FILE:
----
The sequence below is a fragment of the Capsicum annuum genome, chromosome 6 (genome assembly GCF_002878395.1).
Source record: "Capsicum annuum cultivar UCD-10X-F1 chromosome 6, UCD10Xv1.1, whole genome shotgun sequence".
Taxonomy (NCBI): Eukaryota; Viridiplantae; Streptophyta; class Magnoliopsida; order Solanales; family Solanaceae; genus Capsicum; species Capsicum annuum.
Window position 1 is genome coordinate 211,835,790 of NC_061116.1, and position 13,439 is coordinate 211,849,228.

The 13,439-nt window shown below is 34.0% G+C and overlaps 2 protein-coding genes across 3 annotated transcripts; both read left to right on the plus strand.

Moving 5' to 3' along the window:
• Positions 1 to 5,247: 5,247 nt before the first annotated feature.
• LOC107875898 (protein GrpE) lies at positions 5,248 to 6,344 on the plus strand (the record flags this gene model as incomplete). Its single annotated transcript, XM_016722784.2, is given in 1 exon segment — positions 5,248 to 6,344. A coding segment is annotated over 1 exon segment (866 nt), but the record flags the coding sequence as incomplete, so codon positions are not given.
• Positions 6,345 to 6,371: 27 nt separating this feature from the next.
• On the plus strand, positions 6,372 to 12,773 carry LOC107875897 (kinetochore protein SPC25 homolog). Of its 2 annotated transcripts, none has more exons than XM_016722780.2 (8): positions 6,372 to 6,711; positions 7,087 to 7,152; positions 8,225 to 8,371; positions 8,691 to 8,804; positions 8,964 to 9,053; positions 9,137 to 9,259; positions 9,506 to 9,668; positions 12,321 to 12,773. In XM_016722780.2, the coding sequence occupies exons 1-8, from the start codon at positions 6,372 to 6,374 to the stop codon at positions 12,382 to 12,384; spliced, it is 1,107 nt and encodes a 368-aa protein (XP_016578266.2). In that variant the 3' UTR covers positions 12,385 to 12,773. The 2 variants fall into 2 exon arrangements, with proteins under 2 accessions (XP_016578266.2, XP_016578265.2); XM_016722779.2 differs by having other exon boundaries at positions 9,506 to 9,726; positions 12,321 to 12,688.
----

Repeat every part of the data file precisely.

The sequence below is a fragment of the Capsicum annuum genome, chromosome 6 (genome assembly GCF_002878395.1).
Source record: "Capsicum annuum cultivar UCD-10X-F1 chromosome 6, UCD10Xv1.1, whole genome shotgun sequence".
Taxonomy (NCBI): Eukaryota; Viridiplantae; Streptophyta; class Magnoliopsida; order Solanales; family Solanaceae; genus Capsicum; species Capsicum annuum.
Window position 1 is genome coordinate 211,835,790 of NC_061116.1, and position 13,439 is coordinate 211,849,228.

The 13,439-nt window shown below is 34.0% G+C and overlaps 2 protein-coding genes across 3 annotated transcripts; both read left to right on the plus strand.

Moving 5' to 3' along the window:
• Positions 1 to 5,247: 5,247 nt before the first annotated feature.
• LOC107875898 (protein GrpE) lies at positions 5,248 to 6,344 on the plus strand (the record flags this gene model as incomplete). Its single annotated transcript, XM_016722784.2, is given in 1 exon segment — positions 5,248 to 6,344. A coding segment is annotated over 1 exon segment (866 nt), but the record flags the coding sequence as incomplete, so codon positions are not given.
• Positions 6,345 to 6,371: 27 nt separating this feature from the next.
• On the plus strand, positions 6,372 to 12,773 carry LOC107875897 (kinetochore protein SPC25 homolog). Of its 2 annotated transcripts, none has more exons than XM_016722780.2 (8): positions 6,372 to 6,711; positions 7,087 to 7,152; positions 8,225 to 8,371; positions 8,691 to 8,804; positions 8,964 to 9,053; positions 9,137 to 9,259; positions 9,506 to 9,668; positions 12,321 to 12,773. In XM_016722780.2, the coding sequence occupies exons 1-8, from the start codon at positions 6,372 to 6,374 to the stop codon at positions 12,382 to 12,384; spliced, it is 1,107 nt and encodes a 368-aa protein (XP_016578266.2). In that variant the 3' UTR covers positions 12,385 to 12,773. The 2 variants fall into 2 exon arrangements, with proteins under 2 accessions (XP_016578266.2, XP_016578265.2); XM_016722779.2 differs by having other exon boundaries at positions 9,506 to 9,726; positions 12,321 to 12,688.